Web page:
Last month, SpaceX became the operator of the world’s largest active satellite constellation. As of the end of January, the company had 242 satellites orbiting the planet with plans to launch 42,000 over the next decade. This is part of its ambitious project to provide internet access across the globe. The race to put satellites in space is on, with Amazon, UK-based OneWeb and other companies chomping at the bit to place thousands of satellites in orbit in the coming months. These new satellites have the potential to revolutionise many aspects of everyday life – from bringing internet access to remote corners of the globe to monitoring the environment and improving global navigation systems. Amid all the fanfare, a critical danger has flown under the radar: the lack of cybersecurity standards and regulations for commercial satellites, in the US and internationally. As a scholar who studies cyber conflict, I’m keenly aware that this, coupled with satellites’ complex supply chains and layers of stakeholders, leaves them highly vulnerable to cyberattacks.

Read More

Single Layers Of Security Aren’t Enough To Protect Your Organization’s Data

Article | May 3, 2020

Next to your employees, your organization’s data is its most important resource. A data breach can devastate an organization’s finances and reputation for years. According to the 2019 Cost of a Data Breach Report, conducted by Ponemon Institute, the average total cost of a data breach in the U.S. is close to $4 million, and the average cost per lost data record is $150. Hackers are more sophisticated than ever and the value of data seems to rise every day. In fact, McAfee believes that 92% of organizations unknowingly have credentials for sale on the Dark Web or “dark net.”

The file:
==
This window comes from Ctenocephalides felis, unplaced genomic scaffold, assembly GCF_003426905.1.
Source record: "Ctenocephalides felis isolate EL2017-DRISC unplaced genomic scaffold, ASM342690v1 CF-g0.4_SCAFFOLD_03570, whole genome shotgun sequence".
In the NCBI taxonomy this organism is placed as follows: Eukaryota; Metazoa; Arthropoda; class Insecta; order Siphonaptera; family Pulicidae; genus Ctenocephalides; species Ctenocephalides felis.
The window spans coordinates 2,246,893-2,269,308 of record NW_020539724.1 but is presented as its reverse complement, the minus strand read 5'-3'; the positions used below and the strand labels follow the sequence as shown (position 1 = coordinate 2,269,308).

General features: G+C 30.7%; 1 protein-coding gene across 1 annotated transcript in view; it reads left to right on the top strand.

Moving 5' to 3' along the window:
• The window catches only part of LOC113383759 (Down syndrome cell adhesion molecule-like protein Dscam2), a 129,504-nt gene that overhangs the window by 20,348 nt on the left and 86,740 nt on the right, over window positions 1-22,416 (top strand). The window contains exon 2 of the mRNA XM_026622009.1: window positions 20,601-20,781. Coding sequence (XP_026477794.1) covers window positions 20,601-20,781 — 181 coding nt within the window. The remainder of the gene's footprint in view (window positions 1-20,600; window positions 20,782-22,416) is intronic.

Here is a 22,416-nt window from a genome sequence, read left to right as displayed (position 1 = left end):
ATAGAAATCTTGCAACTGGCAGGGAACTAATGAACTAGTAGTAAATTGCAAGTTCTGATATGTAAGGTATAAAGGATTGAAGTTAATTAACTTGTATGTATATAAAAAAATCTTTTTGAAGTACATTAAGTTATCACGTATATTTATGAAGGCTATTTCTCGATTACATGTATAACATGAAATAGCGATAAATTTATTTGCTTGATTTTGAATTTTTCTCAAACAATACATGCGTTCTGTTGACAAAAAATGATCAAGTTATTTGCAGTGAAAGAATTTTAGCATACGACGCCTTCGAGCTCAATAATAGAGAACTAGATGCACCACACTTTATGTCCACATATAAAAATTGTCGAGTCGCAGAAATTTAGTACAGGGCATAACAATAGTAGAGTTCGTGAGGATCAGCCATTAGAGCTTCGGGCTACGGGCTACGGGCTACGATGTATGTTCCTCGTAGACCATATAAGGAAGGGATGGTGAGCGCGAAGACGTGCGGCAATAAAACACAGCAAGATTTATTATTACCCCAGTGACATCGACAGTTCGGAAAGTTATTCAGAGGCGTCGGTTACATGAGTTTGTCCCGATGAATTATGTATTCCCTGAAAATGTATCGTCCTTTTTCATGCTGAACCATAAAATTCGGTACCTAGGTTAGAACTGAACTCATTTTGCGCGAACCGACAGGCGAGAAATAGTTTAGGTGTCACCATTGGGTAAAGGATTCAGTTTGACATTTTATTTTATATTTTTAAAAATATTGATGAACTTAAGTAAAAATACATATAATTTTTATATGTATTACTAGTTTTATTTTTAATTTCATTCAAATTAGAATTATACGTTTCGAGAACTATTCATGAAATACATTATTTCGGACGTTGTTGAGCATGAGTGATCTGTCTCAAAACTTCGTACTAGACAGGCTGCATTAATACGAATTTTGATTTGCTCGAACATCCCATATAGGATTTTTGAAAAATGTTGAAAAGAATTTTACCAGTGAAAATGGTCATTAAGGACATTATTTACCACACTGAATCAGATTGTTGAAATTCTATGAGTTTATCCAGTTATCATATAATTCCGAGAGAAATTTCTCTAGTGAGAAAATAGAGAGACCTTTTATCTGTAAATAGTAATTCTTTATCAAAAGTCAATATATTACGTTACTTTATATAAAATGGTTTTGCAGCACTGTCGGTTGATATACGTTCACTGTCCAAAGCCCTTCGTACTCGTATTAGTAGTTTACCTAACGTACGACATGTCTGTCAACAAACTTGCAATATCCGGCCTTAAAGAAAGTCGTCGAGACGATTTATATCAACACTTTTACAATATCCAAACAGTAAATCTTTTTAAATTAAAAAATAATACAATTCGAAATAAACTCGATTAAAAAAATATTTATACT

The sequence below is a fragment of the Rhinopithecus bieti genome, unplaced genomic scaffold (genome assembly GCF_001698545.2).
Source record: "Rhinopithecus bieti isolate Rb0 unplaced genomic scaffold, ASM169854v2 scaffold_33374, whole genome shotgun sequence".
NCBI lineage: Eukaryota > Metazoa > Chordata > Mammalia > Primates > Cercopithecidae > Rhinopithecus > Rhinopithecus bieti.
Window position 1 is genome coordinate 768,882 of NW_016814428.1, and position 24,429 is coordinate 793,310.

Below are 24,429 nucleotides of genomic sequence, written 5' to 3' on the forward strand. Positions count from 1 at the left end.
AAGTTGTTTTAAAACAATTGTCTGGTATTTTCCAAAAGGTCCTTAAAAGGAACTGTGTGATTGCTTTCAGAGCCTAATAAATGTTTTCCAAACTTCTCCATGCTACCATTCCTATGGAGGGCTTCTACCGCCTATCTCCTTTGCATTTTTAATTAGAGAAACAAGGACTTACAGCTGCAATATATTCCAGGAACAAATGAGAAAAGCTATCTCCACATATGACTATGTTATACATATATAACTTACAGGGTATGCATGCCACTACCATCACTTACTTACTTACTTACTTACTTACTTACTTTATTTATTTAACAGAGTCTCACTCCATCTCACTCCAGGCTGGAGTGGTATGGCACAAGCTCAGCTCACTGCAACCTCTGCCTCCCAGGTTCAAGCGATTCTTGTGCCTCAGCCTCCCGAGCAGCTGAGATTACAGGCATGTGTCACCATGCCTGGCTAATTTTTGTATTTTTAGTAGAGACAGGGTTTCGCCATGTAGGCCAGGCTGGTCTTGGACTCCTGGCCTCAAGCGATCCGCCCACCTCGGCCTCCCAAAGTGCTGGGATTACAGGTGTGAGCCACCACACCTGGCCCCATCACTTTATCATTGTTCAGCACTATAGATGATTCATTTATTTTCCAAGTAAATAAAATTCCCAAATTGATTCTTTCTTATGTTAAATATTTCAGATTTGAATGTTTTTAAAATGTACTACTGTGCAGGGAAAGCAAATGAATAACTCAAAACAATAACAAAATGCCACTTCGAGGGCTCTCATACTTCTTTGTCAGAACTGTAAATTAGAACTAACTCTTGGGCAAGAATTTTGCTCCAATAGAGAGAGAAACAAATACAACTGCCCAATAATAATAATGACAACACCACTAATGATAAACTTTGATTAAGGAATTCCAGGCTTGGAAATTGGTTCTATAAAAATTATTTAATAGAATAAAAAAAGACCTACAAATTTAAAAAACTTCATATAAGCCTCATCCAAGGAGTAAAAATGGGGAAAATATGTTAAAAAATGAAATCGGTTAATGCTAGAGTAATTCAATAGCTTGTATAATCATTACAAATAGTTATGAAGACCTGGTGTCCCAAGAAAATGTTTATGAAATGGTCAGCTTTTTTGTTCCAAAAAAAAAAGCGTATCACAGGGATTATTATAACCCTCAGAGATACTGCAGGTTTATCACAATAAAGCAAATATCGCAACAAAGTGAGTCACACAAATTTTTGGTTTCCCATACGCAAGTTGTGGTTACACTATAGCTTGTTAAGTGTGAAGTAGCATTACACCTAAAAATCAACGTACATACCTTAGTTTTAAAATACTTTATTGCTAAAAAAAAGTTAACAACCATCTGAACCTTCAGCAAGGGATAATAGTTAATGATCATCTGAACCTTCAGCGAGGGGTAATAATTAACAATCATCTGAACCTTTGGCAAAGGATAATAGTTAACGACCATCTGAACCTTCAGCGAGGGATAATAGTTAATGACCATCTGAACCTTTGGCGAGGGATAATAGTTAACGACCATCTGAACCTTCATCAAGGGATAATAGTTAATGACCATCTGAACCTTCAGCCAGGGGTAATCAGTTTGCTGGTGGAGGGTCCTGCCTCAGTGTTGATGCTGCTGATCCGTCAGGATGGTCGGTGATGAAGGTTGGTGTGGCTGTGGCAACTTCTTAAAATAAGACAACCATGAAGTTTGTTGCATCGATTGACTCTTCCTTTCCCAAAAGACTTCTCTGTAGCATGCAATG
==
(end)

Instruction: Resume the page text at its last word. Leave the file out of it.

Read More

DOCUMENT PROOFREADING AND EDITING SERVICES FOR YOUR CYBERSECURITY POLICY

Article | June 14, 2021

Recent data breaches, ransomware, and malware trends have increased the need to protect customer privacy. Regardless of company size or industry, you need a cybersecurity policy to ensure cybersecurity best practices in your organization. A cybersecurity policy contains preventive measures that protect your network from cybercriminals. To ensure that your cybersecurity policy is easy to read, understand, and implement, you need cybersecurity policy document proofreading and editing services. Your cybersecurity policy spells out cybersecurity dos and don’ts drafted from industry and state regulations that your employees should follow. It states the instructions your employees should follow to prevent cyberattacks and how they should react when they notice a network security breach. This protects data, promotes customer privacy, and prevents cyber-attacks. In this article, we spell out why you need cybersecurity proofreading and editing services.

Read More

Spotlight

PCI Security Standards Council

The PCI Security Standards Council is a global open body formed to develop, enhance, disseminate and assist with the understanding of security standards for payment account security. The Council maintains, evolves, and promotes the Payment Card Industry Security Standards. It also provides critical tools needed for implementation of the standards such as assessment and scanning qualifications, self-assessment questionnaires, training and education, and product certification programs.

Events